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Biological Research

Print version ISSN 0716-9760

Biol. Res. vol.40 no.2 Santiago  2007

http://dx.doi.org/10.4067/S0716-97602007000200009 

 

BiolRes40: 185-192,2007

ARTICLES

 

The chromatin structure of the lysozyme GAS41 origin of DNA replication changes during the cell cycle

 

KATRIN ZIMMERMANN, MARLIS HOLTZ and LOC PHI-VAN1

Institute for Animal Welfare and Animal Husbandry, Federal Agricultural Research Centre, Dornbergstr. 25-27, 29223 Celle, Germany


ABSTRACT

We used a rapid and simple protocol using lysolecithin for mapping HS sites in vivo. The protocol is based on partial digestion with DNase I of exponentially growing cells following permeabilization by short treatment with lysolecithin. Using this protocol, we analyzed the chromatin structure of the region surrounding two overlapping elements, an origin of bidirectional DNA replication and the GAS41 promoter, in chicken myelomonocytic HD11 cells arrested in G0, G0 and S phases as well as at the G0/S border. The results show that the chromatin of this region became more nuclease sensitive when cells were arrested in G0 phase and that this change in chromatin structure was reversible after the cells began to enter S phase.

Key terms: chromatin structure, origin of bidirectional replication, Lysozyme, GAS41, promoter.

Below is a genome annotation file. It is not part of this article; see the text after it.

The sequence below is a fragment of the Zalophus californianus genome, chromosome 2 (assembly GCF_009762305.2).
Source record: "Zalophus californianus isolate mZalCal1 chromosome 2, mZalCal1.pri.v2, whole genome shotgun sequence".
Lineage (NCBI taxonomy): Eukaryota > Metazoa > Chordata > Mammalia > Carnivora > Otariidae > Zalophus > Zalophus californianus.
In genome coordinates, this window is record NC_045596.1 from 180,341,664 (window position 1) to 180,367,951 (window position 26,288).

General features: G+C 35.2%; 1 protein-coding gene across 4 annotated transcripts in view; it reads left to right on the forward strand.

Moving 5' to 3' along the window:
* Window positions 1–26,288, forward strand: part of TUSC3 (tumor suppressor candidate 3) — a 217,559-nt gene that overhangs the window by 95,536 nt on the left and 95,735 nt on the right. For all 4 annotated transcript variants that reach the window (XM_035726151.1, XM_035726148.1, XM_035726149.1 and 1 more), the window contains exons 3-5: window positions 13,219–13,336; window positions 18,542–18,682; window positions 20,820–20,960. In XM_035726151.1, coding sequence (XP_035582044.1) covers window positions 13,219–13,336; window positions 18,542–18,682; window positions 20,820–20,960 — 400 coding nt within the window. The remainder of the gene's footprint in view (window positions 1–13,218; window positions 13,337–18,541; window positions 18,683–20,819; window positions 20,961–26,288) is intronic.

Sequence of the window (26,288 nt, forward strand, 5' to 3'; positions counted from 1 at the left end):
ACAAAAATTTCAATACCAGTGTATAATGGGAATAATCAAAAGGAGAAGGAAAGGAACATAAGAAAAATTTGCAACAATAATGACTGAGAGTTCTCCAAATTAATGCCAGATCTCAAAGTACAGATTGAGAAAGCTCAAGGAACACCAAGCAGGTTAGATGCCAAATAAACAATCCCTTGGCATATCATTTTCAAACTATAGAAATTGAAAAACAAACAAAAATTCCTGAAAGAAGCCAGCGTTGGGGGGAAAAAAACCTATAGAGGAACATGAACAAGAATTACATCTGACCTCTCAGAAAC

INTRODUCTION

Most of the chromosomal DNA in the nucleus of eukaryotic cells is tightly packaged. In contrast, actively transcribed genes are packaged into an altered chromatin structure characterized by a variety of features including increased sensitivity to nucleases, numerous hypersensitive sites (HS) known as local openings of the chromatin, decreased level of DNA methylation, histone acetylation etc. (Elgin, 1995). HS sites are usually smaller than 400 bp and mostly located in the 5' flanking region of actively transcribed genes. The accessibility of chromosomal DNA to nuclear proteins such as transcription factors etc. is thought to occur preferentially at these sites. Indeed, in many cases, they are often co-mapped with regulatory DNA elements of known functions including promoters, transcriptional enhancers, hormone response elements, origins of DNA replication etc. (Elgin, 1988). HS sites are mapped in vitro by partial digestion of isolated nuclei with DNase I followed by indirect end-labelling (Hewish and Burgoyne, 1973; Wu, 1980). The chicken lysozyme-GAS41 (glioma-amplified sequence 41) locus contains numerous HS sites, some of which are mapped to regulatory elements important for the regulation of lysozyme expression in macrophages as well as during the differentiation of the oviduct (Fritton et al., 1987; Steiner et al., 1987; Jagle et al., 1997) and two closely spaced sites are associated with two overlapping elements, an origin of DNA replication (OBR) and the promoter of the downstream located GAS41 gene (Phi-van et al., 1998; Phi-van and Strátling, 1999; Zimmermann et al., 2002). In this study, we used lysolecithin to permeabilize intact cells to map the HS sites located within the CpG island between the lysozyme and GAS41 genes in myelomonocytic HD11 cells in vivo. Using this procedure, we further show that the chromatin of OBR/GAS41 promoter region changes and becomes more sensitive in cells arrested in G1 phase of the cell cycle.

METHODS

Cell culture and cell synchronization